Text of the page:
The complete shutdown of Al Wefaq as a political party appears to mark the end of any opportunity for compromise. There had been an intermittent effort at dialogue and the discussion of compromises, a process that was halting at best, but it now appears to be truly over. The removal of Shaikh Isa Qassim’s citizenship seems to underline the government’s message that it is going to opt only for repression. The government has done itself no favors by accusing Shaikh Isa of “creating an extremist sectarian environment” and said he had “encouraged sectarianism and violence.” One could argue, although it is a stretch, that Shaikh Isa’s demand for “one person, one vote” democracy is equivalent to seeking Shi‘a domination of the island, but virtually no observer of Bahrain will find any credibility in linking Shaikh Isa to violence. Indeed, his record both public and private is one of counseling nonviolence. Even the government may realize it has erred, as there is some talk that the official basis for the revocation of his citizenship may be changed to money laundering.
If any aspect of the Bahraini crackdown is likely to provoke a particularly violent reaction it is the move against Shaikh Isa, who is deeply revered by the Shi‘a community in Bahrain and more widely in Shi‘a communities in the Persian Gulf. If the Bahrainis proceed to expel Shaikh Isa they will simply make the matter worse and receive no credit from anyone.
It is not clear how broadly the recent decisions were discussed within the royal family. Moderate voices within the family appear to have been silenced for now, although exactly why is not clear. Equally unclear is what the government or family believes will happen as a result of the decision. It is possible that repression might work; the regime did succeed in putting down somewhat similar problems through limited repression in the past. However, in the current interconnected electronic world, and with Bahraini actions playing into the hands of Iranian hardliners, it is unlikely that the protests are going away.
In the past, some in the regime appeared to believe that more housing and economic opportunities for the Shi‘a could peel away political support from their leaders. However, very few of the economic plans have been realized. Family patronage and corruption may have been part of the problem. However, the biggest problem is that Bahrain does not have the economic resources to buy its way out of its problems.
Equally unlikely, although possible, is a major upsurge in violence. Bahrain simply is too small and too desert-like to provide a suitable location for an insurgency, particularly given that the government can call on outside forces from Saudi Arabia for help if needed. While low-level violence will probably continue in the villages, the government has such a monopoly on force that any real expansion of violence is unlikely. The odd terrorist incident is as possible as it is anywhere else in the world, but is unlikely to alter the basic situation.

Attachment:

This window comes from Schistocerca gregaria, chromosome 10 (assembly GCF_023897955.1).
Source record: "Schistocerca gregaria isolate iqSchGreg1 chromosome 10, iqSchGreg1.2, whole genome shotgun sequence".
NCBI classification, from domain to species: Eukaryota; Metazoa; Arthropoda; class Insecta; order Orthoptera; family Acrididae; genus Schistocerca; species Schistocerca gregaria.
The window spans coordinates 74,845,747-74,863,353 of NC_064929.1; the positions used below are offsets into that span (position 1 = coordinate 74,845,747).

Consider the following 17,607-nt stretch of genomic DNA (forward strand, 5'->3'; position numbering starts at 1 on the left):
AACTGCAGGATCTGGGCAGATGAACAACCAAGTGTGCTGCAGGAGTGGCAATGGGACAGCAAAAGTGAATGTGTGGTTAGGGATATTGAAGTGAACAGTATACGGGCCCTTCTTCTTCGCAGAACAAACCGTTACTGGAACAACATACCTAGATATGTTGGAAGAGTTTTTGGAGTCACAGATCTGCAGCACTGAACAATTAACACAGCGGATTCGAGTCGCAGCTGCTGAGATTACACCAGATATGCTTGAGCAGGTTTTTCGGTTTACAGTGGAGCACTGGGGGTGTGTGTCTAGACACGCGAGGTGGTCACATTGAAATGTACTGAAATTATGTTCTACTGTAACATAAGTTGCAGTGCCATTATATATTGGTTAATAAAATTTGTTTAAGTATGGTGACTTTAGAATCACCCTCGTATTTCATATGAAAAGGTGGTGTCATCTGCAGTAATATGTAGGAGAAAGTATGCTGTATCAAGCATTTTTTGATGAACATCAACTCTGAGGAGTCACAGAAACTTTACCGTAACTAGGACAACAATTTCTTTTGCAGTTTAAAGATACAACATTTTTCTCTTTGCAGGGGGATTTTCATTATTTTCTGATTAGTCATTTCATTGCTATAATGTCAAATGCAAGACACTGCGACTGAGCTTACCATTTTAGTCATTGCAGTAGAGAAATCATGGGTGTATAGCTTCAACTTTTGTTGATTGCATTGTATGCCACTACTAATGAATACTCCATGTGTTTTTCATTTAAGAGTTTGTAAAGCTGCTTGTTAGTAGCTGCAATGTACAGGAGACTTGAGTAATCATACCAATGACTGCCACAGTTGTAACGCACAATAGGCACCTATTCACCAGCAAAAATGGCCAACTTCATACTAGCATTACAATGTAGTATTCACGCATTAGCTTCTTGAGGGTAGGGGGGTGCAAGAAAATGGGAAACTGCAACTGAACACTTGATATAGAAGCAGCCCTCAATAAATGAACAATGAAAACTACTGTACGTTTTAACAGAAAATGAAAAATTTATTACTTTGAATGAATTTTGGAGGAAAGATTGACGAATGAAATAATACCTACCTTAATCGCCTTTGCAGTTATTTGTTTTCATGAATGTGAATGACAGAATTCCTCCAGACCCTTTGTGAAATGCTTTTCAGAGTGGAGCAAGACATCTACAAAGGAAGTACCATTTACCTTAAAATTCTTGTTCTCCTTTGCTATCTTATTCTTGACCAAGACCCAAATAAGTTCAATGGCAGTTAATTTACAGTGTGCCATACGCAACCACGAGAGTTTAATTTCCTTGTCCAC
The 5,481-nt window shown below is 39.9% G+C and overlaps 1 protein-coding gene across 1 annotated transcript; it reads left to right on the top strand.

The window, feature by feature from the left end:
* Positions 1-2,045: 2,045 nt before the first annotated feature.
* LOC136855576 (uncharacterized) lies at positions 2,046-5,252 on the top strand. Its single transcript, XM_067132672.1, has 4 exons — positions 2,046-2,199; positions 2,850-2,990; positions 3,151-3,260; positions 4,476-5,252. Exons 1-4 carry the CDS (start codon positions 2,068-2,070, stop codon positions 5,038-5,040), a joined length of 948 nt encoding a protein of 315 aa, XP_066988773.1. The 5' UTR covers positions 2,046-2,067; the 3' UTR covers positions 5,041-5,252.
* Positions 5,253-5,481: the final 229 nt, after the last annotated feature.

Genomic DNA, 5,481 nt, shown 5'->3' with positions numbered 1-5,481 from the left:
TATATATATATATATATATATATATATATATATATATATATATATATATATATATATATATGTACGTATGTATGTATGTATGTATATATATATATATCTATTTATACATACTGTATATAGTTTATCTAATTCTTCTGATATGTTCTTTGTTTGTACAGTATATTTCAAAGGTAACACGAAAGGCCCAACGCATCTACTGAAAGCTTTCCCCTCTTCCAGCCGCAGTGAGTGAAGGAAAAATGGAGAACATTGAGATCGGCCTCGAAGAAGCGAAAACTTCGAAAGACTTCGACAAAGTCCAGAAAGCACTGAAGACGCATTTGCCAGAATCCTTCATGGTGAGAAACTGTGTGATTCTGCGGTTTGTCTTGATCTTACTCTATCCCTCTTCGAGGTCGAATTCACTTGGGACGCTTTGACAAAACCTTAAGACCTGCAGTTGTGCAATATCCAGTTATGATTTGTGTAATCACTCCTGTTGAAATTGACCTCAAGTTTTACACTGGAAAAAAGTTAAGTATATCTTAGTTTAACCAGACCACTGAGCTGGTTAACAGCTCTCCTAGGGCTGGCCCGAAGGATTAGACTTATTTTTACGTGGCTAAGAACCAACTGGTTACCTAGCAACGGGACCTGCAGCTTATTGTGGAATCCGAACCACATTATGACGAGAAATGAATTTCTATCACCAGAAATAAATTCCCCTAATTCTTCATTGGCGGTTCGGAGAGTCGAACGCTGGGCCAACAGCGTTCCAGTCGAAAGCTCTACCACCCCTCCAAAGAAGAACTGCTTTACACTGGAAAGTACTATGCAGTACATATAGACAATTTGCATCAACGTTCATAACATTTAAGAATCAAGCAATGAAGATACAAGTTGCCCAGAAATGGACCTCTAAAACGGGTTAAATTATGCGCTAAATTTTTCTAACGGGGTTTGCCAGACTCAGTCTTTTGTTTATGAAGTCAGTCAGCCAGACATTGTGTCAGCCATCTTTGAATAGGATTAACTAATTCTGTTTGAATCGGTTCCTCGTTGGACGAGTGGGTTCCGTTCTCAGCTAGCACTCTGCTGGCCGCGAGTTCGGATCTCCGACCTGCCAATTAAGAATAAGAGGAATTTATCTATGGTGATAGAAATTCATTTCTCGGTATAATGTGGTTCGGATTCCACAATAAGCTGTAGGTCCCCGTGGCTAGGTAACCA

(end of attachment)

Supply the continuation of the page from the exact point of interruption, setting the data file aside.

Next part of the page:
If the situation is unlikely to get extremely worse, it is equally unlikely that the government’s actions will have any positive impact. Suppressing Al Wefaq is likely to push at least some of its supporters into closer ties with more radical factions. While Al Wefaq had somewhat weak leadership, it was in general a voice for nonviolence and restraint, unlike the more radical groups within the Shi‘a community. Removing Al Wefaq’s voice from political discourse in Bahrain serves no useful purpose.
Thus the most likely short-term scenario is a continuation of the current unsatisfactory situation. Shi‘a radicals will continue to foment demonstrations in villages. Occasional violence will break out although the government will largely suppress it. The ongoing protests will continue to be a drag on the Bahraini economy. Hardliners in both the Sunni and Shi‘a communities will be strengthened, and Britain and the United States will continue their periodic criticism while maintaining close security relationships with Bahrain. It is a sad situation for a country that was once the Gulf leader for political liberalization and the peaceful coexistence of the communities.
In the longer term, the probable failure of the repression strategy to provide a solution to Bahrain’s problems will continue to engender debate within the divided ruling family about how to proceed. At some point, this may lead to a new effort at a political solution. At the same time, the divided Shi‘a opposition needs to begin serious consideration of what kind of long-term compromise would be acceptable, maintained over time, and likely to improve the community’s welfare. Pressure, whether from outside or from internal circumstances, may lead the government to recalculate, but its efforts are unlikely to go anywhere if there is no Shi‘a counterpart for compromise. Right now, the lack of such an evident counterpart continues to strengthen the hardliners who argue that there is no realistic alternative to repression. Of course, if Bahrain does expel Shaikh Isa Qassim, there may be an upsurge in mass protests.
When Napoleon’s police chief was told of the kidnapping and execution of a prominent prince, he made the famous reply that the action was worse than a crime, it was a blunder. Considering the Bahraini government’s most recent actions, the phrase may still be a useful one.
1Simon Henderson, “High Noon in Bahrain: Will Tehran Blink First?”, The Washington Institute for Near East Policy, June 27, 2016.